Flea allergy dermatitis is a common cause of skin allergies in dogs. It is an allergic reaction to flea saliva and can cause severe itching, redness, and inflammation. Even a single flea bite can trigger a reaction in a sensitive dog, making flea control a crucial component in the management of your dog's skin allergies.

What Are the Symptoms of Allergies in Dogs?

Allergic reactions in dogs usually manifest as skin-related issues. The most common symptoms include skin irritation, excessive scratching, and hair loss. These symptoms can vary in severity, and the location of these symptoms can provide clues as to the cause of the allergy.

Skin Irritation

Skin irritation, also known as dermatitis, is a common symptom of allergies in dogs. Irritated skin may appear red, swollen, or have a rash. Dogs may also develop hives or sores due to excessive scratching. These symptoms can occur anywhere on the body, but they are most commonly found on the paws, face, underarms, ears, and belly.

Excessive Scratching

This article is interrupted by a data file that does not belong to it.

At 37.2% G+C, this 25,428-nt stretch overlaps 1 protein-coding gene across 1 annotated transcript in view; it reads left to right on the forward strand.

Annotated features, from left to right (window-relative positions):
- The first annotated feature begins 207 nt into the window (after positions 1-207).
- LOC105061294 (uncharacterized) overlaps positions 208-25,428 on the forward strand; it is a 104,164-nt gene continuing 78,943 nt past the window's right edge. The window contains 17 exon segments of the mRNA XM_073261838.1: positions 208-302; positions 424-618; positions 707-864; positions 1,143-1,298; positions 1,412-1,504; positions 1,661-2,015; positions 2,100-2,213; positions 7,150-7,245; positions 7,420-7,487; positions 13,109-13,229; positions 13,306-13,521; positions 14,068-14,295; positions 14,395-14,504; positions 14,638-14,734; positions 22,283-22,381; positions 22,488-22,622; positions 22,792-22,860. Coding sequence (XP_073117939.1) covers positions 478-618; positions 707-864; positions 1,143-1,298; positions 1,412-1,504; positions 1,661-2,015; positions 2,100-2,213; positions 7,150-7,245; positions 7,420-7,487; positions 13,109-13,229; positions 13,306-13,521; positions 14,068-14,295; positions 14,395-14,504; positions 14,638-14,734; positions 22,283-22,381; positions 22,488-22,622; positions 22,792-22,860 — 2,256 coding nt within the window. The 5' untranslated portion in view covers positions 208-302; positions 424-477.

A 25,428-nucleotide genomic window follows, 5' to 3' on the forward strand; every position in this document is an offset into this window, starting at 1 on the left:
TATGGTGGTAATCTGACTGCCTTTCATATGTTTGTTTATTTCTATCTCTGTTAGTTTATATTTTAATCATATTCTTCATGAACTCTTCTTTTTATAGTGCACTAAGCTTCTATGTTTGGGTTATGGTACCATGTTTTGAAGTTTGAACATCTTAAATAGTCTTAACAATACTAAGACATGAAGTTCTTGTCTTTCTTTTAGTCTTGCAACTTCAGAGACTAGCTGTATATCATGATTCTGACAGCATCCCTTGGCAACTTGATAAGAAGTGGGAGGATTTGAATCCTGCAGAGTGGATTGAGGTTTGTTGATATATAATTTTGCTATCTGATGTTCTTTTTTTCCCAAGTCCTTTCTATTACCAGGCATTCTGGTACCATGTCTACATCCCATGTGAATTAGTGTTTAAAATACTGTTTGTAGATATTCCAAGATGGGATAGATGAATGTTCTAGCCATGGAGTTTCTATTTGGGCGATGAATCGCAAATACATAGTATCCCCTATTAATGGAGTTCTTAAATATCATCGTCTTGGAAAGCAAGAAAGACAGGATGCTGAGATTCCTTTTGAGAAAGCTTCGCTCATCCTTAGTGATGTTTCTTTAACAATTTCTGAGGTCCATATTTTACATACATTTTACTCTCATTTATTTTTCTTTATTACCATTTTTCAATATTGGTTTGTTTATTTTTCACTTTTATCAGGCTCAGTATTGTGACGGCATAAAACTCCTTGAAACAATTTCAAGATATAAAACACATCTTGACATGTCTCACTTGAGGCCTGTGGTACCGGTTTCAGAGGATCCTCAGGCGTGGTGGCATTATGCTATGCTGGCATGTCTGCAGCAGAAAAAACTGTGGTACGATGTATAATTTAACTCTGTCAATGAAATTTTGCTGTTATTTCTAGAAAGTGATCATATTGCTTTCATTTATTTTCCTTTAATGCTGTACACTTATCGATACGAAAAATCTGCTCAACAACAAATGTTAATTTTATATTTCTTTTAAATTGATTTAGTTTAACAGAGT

Excessive scratching is often the first sign of an allergic reaction in dogs. Dogs may scratch, lick, or chew at their skin to relieve the itchiness caused by allergies. If you notice your dog scratching more than usual, it may be a sign of an allergic reaction. If left untreated, this can lead to more serious skin conditions, including infections.

Hair Loss

Hair loss in dogs can be a result of chronic scratching and licking due to allergies. This symptom often occurs alongside other symptoms like redness and inflammation. Hair loss from allergies is typically patchy and may be accompanied by other changes in the skin, such as darkening or thickening. If you notice hair loss in your dog, it’s essential to consult with a veterinarian to determine the cause and appropriate treatment.